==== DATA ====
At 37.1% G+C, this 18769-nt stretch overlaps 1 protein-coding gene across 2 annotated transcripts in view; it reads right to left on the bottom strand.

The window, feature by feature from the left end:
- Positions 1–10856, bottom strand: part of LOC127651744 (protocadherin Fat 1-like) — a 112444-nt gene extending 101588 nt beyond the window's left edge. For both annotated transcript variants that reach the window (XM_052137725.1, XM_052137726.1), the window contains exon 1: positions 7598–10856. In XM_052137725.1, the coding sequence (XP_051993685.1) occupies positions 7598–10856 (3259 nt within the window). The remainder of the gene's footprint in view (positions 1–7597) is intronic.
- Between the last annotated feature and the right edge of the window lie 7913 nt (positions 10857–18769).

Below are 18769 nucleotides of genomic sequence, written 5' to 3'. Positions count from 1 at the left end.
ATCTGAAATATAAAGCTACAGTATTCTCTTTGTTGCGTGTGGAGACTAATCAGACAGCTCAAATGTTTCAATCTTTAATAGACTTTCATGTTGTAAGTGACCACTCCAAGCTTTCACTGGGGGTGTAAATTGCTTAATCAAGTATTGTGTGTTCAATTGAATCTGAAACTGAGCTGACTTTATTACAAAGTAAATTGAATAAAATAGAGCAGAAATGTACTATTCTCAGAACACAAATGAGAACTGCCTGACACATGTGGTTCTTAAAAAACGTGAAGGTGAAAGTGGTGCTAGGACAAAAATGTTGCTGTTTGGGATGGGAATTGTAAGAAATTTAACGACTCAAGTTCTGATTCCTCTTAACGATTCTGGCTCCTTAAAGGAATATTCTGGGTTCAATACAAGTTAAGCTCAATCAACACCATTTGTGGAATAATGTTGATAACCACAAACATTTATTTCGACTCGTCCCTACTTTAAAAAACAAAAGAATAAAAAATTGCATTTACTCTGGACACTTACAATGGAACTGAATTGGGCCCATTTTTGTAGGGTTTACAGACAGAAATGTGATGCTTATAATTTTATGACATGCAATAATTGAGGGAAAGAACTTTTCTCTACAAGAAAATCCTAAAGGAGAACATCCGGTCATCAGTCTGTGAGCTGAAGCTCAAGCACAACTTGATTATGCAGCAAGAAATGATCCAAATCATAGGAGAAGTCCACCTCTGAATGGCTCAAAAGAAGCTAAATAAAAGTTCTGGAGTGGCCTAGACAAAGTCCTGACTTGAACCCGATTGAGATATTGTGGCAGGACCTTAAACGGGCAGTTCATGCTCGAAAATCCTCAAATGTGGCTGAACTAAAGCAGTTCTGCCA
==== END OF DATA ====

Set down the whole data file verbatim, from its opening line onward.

At 37.1% G+C, this 18769-nt stretch overlaps 1 protein-coding gene across 2 annotated transcripts in view; it reads right to left on the bottom strand.

The window, feature by feature from the left end:
- Positions 1–10856, bottom strand: part of LOC127651744 (protocadherin Fat 1-like) — a 112444-nt gene extending 101588 nt beyond the window's left edge. For both annotated transcript variants that reach the window (XM_052137725.1, XM_052137726.1), the window contains exon 1: positions 7598–10856. In XM_052137725.1, the coding sequence (XP_051993685.1) occupies positions 7598–10856 (3259 nt within the window). The remainder of the gene's footprint in view (positions 1–7597) is intronic.
- Between the last annotated feature and the right edge of the window lie 7913 nt (positions 10857–18769).

Below are 18769 nucleotides of genomic sequence, written 5' to 3'. Positions count from 1 at the left end.
ATCTGAAATATAAAGCTACAGTATTCTCTTTGTTGCGTGTGGAGACTAATCAGACAGCTCAAATGTTTCAATCTTTAATAGACTTTCATGTTGTAAGTGACCACTCCAAGCTTTCACTGGGGGTGTAAATTGCTTAATCAAGTATTGTGTGTTCAATTGAATCTGAAACTGAGCTGACTTTATTACAAAGTAAATTGAATAAAATAGAGCAGAAATGTACTATTCTCAGAACACAAATGAGAACTGCCTGACACATGTGGTTCTTAAAAAACGTGAAGGTGAAAGTGGTGCTAGGACAAAAATGTTGCTGTTTGGGATGGGAATTGTAAGAAATTTAACGACTCAAGTTCTGATTCCTCTTAACGATTCTGGCTCCTTAAAGGAATATTCTGGGTTCAATACAAGTTAAGCTCAATCAACACCATTTGTGGAATAATGTTGATAACCACAAACATTTATTTCGACTCGTCCCTACTTTAAAAAACAAAAGAATAAAAAATTGCATTTACTCTGGACACTTACAATGGAACTGAATTGGGCCCATTTTTGTAGGGTTTACAGACAGAAATGTGATGCTTATAATTTTATGACATGCAATAATTGAGGGAAAGAACTTTTCTCTACAAGAAAATCCTAAAGGAGAACATCCGGTCATCAGTCTGTGAGCTGAAGCTCAAGCACAACTTGATTATGCAGCAAGAAATGATCCAAATCATAGGAGAAGTCCACCTCTGAATGGCTCAAAAGAAGCTAAATAAAAGTTCTGGAGTGGCCTAGACAAAGTCCTGACTTGAACCCGATTGAGATATTGTGGCAGGACCTTAAACGGGCAGTTCATGCTCGAAAATCCTCAAATGTGGCTGAACTAAAGCAGTTCTGCCA